"That’s what you get for being a sea cucumber of a father!" she spat. Come to think of it, he was looking a lot more sea-cucumber-like than brawny earth-shaker. Mom copulated with that?

    As a child, she’d been in awe of him. Her first dance recital, she was sure he’d come. This one event meant far more than silly birthday parties or sports days. He would surely sense the importance of a dance performance and rise from his watery abode to attend. Her mother had tried her diplomatic best to dissolve such hopes to no avail. When he didn’t show, Halia had undauntedly marched down to the seaside and danced the routine for him, sand sliding into slippers, sea mist catching in the tulle of her tutu. She imagined the spray prickling her cheeks as his approving touch. She heard his thunderous applause in the surf.

    A wave rolled his mighty form, and he gurgled what Halia assumed was an apology. Well, too little to late. She hefted a rock at his back. It missed and landed in a mess of tentacles. Halia couldn’t tell if his nether regions included squid-like appendages or if he’d ridden in on an octopus.

    As a teen, she’d gone back to the beach. Her hopes had long been drowned beneath the surge of missed recitals. She crashed through the shallows, shrieking until indifferent waves knocked her down and foam filled her mouth. A cruel current dragged her along the seabed. She emerged, bleeding and panting, knees shell-sharded and shoulders barnacle-abraded. But not so much as a ripple of fatherly attention.
    Meanwhile, the surf continued its roar. A roar that echoed every time she saw her own aquamarine gaze reflected back at her in the faces of classmates. Half-siblings were everywhere.

    Poseidon hauled his bulk from the breakers. Bigger than she expected, but then, being the god, he’d be able to assume multiple forms—every one of them narcissistic lechers. She hefted another rock. A beer bottle. Anything damaging. He halted his advance and seemed to sink into himself. Ichor swirled purple with the tide.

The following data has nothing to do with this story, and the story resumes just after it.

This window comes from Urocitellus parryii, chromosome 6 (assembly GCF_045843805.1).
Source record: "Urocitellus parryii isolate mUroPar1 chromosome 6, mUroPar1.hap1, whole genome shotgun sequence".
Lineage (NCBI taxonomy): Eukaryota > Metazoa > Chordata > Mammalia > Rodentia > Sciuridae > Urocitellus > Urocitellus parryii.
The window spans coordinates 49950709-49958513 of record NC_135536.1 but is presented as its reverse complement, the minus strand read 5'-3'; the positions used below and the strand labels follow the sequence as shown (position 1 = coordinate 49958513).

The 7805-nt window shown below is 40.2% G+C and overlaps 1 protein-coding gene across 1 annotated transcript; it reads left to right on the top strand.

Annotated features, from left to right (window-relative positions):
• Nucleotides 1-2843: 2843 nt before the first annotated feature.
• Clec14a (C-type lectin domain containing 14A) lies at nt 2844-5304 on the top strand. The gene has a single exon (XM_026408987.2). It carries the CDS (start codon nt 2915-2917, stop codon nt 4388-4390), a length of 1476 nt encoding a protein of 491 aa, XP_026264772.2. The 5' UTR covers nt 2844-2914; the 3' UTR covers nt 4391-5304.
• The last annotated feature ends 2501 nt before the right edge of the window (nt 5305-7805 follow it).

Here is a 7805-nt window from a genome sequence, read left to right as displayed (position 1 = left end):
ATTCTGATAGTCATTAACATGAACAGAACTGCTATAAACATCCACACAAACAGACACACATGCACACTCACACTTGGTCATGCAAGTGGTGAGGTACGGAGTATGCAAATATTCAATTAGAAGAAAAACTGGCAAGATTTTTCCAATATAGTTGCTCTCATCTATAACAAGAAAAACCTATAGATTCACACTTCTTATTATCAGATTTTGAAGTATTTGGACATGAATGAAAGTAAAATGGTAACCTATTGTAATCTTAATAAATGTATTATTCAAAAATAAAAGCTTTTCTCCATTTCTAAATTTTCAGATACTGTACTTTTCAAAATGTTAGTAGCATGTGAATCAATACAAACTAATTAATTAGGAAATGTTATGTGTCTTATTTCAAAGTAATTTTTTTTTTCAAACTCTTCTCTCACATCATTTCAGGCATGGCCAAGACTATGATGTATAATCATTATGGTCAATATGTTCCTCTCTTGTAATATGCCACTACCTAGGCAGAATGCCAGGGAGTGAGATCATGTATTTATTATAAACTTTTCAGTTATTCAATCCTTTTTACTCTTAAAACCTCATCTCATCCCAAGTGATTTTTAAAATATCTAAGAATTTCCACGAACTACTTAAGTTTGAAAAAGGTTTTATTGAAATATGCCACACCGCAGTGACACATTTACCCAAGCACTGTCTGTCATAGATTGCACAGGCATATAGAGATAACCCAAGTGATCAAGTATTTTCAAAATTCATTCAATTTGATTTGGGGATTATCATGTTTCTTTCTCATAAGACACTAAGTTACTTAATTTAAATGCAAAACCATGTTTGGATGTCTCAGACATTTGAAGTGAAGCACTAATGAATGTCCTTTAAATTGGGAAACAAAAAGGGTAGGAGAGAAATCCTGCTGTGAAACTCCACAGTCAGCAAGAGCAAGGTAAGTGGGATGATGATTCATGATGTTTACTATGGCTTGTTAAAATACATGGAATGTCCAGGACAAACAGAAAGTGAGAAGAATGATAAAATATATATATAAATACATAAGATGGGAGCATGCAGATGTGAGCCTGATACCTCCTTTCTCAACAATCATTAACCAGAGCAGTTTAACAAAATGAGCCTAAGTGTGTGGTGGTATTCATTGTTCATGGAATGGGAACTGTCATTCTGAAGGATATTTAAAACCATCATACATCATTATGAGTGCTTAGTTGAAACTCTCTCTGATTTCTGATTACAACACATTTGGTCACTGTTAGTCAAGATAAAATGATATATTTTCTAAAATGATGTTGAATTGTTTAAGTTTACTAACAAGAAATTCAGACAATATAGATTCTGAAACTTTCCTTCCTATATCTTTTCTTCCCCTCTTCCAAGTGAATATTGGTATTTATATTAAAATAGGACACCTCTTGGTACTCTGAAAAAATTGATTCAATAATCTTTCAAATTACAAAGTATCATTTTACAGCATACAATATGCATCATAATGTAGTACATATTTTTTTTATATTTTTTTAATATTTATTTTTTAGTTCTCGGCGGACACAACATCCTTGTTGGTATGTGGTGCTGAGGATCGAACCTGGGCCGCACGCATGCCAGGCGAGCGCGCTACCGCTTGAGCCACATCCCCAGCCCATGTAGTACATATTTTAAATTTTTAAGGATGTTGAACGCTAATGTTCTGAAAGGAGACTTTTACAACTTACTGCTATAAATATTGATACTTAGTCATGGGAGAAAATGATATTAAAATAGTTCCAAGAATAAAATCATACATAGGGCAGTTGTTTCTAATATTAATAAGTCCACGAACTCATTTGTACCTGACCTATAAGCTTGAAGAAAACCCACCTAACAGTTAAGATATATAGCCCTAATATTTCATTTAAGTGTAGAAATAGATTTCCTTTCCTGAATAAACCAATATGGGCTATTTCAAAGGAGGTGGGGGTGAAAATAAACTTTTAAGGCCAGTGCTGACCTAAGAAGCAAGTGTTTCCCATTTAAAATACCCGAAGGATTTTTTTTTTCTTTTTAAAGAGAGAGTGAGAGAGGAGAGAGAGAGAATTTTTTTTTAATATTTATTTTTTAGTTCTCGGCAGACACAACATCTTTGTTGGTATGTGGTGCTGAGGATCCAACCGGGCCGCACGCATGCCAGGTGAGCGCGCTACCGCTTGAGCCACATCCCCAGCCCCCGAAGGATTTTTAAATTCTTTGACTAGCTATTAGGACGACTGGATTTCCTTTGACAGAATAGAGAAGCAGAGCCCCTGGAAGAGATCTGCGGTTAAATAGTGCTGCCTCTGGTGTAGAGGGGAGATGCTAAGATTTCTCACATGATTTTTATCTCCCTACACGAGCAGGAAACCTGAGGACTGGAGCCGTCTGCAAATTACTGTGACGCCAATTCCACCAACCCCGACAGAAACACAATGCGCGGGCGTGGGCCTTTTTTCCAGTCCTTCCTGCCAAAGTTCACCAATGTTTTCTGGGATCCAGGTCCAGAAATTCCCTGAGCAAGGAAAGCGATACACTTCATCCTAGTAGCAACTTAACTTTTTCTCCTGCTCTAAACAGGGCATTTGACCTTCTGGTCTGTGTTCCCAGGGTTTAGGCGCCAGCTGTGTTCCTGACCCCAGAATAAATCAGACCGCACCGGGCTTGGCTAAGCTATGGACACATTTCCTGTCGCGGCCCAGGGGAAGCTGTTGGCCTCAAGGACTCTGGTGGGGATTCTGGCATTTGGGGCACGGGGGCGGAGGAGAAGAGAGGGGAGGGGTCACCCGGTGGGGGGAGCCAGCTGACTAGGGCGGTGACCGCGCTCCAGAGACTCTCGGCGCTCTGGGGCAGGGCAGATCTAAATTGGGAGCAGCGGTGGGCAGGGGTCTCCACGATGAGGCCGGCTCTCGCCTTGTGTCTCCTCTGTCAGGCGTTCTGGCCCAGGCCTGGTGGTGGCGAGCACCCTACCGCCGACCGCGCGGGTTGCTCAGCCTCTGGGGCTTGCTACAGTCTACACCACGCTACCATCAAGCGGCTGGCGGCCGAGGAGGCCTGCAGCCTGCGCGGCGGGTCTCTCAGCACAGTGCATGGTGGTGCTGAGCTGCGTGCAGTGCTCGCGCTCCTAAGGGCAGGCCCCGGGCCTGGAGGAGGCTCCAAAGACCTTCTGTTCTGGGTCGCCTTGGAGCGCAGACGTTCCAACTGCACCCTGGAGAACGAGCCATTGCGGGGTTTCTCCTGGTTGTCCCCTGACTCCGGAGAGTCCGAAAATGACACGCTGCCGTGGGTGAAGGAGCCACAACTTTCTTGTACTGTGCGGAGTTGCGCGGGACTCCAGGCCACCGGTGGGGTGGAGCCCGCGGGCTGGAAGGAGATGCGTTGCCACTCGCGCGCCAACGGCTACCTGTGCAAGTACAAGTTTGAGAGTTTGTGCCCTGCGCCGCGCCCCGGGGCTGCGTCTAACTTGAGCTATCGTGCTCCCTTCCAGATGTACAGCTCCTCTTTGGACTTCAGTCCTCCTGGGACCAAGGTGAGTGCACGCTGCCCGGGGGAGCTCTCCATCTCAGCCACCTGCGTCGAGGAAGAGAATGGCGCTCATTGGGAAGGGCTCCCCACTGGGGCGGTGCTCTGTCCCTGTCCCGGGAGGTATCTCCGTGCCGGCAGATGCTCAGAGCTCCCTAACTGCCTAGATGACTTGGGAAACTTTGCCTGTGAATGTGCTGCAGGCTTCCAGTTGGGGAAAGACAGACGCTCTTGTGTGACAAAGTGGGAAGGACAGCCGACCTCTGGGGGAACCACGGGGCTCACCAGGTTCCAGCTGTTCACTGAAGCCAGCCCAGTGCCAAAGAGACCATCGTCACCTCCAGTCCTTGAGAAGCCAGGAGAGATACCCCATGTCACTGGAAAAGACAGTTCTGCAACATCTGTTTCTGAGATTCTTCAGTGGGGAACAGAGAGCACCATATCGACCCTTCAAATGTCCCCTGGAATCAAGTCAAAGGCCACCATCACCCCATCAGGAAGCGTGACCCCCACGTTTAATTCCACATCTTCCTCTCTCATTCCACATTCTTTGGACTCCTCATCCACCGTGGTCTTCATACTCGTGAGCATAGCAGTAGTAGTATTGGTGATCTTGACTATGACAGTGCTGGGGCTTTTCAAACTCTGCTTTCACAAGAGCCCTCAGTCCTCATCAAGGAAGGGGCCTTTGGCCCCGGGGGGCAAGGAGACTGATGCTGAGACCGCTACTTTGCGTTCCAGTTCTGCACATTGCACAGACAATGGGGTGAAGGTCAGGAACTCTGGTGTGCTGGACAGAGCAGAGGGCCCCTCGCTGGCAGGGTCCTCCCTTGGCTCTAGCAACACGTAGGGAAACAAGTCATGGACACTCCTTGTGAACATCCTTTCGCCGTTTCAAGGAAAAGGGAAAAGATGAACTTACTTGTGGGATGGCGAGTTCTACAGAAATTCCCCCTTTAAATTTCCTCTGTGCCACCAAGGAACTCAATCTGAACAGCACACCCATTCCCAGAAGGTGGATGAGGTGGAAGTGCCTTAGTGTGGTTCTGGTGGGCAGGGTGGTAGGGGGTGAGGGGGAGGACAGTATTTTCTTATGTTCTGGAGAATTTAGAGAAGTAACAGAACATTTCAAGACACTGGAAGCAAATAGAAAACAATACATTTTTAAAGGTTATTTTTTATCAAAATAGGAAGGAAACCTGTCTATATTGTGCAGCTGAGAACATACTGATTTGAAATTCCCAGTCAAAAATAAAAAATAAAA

Halia snapped a picture and sent it to Mom with the text: "Dad finally emerging to apologize." Then the line, "Apology not accepted."

    Ourea’s text came back: "Give your mother enough credit to stick to a humanoid pantheon."

    Wait. The octopoid appendages, the arcane patterns of scales, the sea-cucumber complexion. What had she just battered into submission?

  6. The Perils of Poor Éliane

    The long-haired young woman stood staring at the blue, inviting waters of Cape Tribulation beach before kicking off her sandals and running out into the rolling waves.

    The French passport that was later found in her belongings on the deserted beach was in the name of Éliane Lapotaire, a teenager from Toulouse, who was using her gap year to backpack with her friend, Pascale, up the eastern coast of Australia.

    They had found casual work in pubs and bars as they travelled. When Pascale had met a boy in Cairns, Éliane decided to carry on alone to northern Queensland.

    The local people knew better than to swim in the summer months, but Éliane's limited English meant that she had failed to grasp the implications of the yellow warning sign she had passed at the entrance to the beach.

    The species of box jellyfish known as the sea wasp is responsible for more human deaths on the continent of Australia than sea snakes, sharks, and saltwater crocodiles put together. They are virtually transparent in the sea and their sting goes unnoticed until the venom is injected.

    Éliane felt an excruciating pain in her right calf, followed by an intense burning sensation, as if she were being attacked with a branding iron. Desperate to find some relief, Éliane grasped the jellyfish tendrils in her left hand and pulled, but she only succeeded in exacerbating her suffering by wrapping them around her arm.

    She died before she could reach the shore.Her body was swept out to sea, her long, blonde hair trailing like the tendrils of the jellyfish.

    Word Count: 266